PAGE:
From Miss Parloa's New Cookbook, via Project Gutenberg.
The old method of boiling coffee is still practised by at least one-half the housekeepers in this country. The coffee is sometimes boiled with an egg, which makes it perfectly clear, and also enriches it. When an egg is not used a small piece of salt fish skin is boiled with the coffee to clear it.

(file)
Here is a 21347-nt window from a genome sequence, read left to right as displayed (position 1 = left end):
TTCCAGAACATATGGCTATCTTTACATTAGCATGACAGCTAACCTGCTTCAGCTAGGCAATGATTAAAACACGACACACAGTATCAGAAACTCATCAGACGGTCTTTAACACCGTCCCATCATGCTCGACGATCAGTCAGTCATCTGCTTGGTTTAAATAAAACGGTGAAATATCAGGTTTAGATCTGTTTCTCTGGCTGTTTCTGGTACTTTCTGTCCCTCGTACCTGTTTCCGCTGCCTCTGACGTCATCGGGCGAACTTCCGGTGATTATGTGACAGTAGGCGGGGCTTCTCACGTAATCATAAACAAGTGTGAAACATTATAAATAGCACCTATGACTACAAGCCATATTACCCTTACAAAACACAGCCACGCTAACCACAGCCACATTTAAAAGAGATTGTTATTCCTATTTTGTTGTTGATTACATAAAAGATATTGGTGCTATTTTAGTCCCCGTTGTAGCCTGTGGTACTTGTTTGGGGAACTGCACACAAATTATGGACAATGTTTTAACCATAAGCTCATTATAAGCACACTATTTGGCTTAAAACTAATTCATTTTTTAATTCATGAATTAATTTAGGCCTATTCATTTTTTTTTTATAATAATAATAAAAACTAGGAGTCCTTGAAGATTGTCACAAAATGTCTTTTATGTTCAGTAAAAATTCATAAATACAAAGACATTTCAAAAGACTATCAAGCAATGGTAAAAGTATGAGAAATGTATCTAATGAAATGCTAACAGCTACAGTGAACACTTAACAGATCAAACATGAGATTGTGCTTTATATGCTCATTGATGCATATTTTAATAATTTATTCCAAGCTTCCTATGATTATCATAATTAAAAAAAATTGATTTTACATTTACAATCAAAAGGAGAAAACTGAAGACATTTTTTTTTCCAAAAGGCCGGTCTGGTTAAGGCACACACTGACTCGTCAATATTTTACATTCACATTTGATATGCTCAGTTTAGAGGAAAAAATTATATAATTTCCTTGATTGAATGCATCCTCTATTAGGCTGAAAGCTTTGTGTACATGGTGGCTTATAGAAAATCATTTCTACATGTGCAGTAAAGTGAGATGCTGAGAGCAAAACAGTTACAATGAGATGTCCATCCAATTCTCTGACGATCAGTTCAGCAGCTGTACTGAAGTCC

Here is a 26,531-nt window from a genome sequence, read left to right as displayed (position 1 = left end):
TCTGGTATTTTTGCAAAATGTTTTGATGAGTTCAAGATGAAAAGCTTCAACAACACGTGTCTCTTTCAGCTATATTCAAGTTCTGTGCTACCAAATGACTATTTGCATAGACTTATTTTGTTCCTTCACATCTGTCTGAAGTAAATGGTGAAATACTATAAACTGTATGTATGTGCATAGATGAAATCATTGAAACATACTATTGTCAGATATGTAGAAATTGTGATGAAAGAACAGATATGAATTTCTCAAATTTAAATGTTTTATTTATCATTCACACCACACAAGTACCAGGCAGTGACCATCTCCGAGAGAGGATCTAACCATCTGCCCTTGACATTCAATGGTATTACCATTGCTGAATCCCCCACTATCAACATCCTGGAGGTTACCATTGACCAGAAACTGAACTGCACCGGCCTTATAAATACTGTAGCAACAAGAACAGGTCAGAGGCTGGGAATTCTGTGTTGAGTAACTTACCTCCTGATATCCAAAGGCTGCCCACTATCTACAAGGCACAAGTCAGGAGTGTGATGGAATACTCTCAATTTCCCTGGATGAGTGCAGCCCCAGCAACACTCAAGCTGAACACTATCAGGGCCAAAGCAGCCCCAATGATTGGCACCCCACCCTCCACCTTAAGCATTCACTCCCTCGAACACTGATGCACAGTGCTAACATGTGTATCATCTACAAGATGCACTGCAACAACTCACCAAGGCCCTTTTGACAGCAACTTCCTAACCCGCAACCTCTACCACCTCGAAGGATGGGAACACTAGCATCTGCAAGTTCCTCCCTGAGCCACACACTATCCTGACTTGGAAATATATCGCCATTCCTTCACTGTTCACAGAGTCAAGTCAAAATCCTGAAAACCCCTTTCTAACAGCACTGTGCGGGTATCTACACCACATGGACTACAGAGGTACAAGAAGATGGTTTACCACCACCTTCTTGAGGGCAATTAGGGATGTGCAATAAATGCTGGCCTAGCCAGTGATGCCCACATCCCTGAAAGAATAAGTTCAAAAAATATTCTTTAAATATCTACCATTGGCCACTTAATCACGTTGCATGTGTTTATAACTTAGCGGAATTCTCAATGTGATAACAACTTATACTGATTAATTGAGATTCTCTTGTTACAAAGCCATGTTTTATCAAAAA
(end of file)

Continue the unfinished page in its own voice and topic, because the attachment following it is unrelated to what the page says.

Directions for making: A small cupful of roasted and ground coffee, one-third Mocha and two-thirds Java; a small egg, shell and all, broken into the pot with the dry coffee. Stir veil with a spoon, and then pour on three pints of boiling water. Let it boil from five to ten minutes, counting from the time it begins to boil. As soon as it has boiled enough, pour in a cupful of cold water, and turn a little of the coffee into a cup, to see that the nozzle of the pot is not filled with grounds. Turn this back, and let the coffee stand a few moments to settle, taking care that it does not boil again. The advantages of boiled coffee are that when the egg is used the yolk gives a very rich flavor, and when the milk or cream is added the coffee has a rich, yellow look, which is pleasing. It has also a peculiar flavor, which many people prefer to the flavor gained by any other process. The disadvantages are that the egg coats the dry coffee, and when the hot water is added the coating becomes hard, and a great deal of the best of the coffee remains in the grounds after boiling. Also, in boiling, much of the fine flavor is lost in the steam that escapes from the pot.